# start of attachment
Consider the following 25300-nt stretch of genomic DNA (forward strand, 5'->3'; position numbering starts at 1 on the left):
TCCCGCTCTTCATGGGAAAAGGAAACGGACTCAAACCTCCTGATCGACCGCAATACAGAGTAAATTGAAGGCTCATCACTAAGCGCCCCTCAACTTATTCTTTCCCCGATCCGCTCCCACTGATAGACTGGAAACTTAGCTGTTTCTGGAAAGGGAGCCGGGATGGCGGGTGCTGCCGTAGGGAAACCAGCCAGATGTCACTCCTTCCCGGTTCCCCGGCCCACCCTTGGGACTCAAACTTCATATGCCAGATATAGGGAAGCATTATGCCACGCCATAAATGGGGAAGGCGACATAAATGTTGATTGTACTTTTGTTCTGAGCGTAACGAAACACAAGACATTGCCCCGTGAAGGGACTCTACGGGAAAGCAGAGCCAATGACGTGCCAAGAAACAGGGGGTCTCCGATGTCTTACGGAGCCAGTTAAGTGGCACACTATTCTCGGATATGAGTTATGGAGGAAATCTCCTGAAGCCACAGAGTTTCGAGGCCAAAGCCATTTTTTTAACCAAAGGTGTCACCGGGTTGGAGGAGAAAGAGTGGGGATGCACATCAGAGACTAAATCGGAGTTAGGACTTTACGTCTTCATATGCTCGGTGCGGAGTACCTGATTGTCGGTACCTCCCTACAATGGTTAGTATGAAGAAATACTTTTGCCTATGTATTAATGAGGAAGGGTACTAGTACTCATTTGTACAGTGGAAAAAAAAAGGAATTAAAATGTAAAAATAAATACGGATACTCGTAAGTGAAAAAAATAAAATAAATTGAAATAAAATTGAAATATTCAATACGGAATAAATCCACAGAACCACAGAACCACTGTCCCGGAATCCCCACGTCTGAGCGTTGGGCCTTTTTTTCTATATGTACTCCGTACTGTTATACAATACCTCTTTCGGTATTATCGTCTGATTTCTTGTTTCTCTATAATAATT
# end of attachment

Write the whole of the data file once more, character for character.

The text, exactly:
Consider the following 25300-nt stretch of genomic DNA (forward strand, 5'->3'; position numbering starts at 1 on the left):
TCCCGCTCTTCATGGGAAAAGGAAACGGACTCAAACCTCCTGATCGACCGCAATACAGAGTAAATTGAAGGCTCATCACTAAGCGCCCCTCAACTTATTCTTTCCCCGATCCGCTCCCACTGATAGACTGGAAACTTAGCTGTTTCTGGAAAGGGAGCCGGGATGGCGGGTGCTGCCGTAGGGAAACCAGCCAGATGTCACTCCTTCCCGGTTCCCCGGCCCACCCTTGGGACTCAAACTTCATATGCCAGATATAGGGAAGCATTATGCCACGCCATAAATGGGGAAGGCGACATAAATGTTGATTGTACTTTTGTTCTGAGCGTAACGAAACACAAGACATTGCCCCGTGAAGGGACTCTACGGGAAAGCAGAGCCAATGACGTGCCAAGAAACAGGGGGTCTCCGATGTCTTACGGAGCCAGTTAAGTGGCACACTATTCTCGGATATGAGTTATGGAGGAAATCTCCTGAAGCCACAGAGTTTCGAGGCCAAAGCCATTTTTTTAACCAAAGGTGTCACCGGGTTGGAGGAGAAAGAGTGGGGATGCACATCAGAGACTAAATCGGAGTTAGGACTTTACGTCTTCATATGCTCGGTGCGGAGTACCTGATTGTCGGTACCTCCCTACAATGGTTAGTATGAAGAAATACTTTTGCCTATGTATTAATGAGGAAGGGTACTAGTACTCATTTGTACAGTGGAAAAAAAAAGGAATTAAAATGTAAAAATAAATACGGATACTCGTAAGTGAAAAAAATAAAATAAATTGAAATAAAATTGAAATATTCAATACGGAATAAATCCACAGAACCACAGAACCACTGTCCCGGAATCCCCACGTCTGAGCGTTGGGCCTTTTTTTCTATATGTACTCCGTACTGTTATACAATACCTCTTTCGGTATTATCGTCTGATTTCTTGTTTCTCTATAATAATT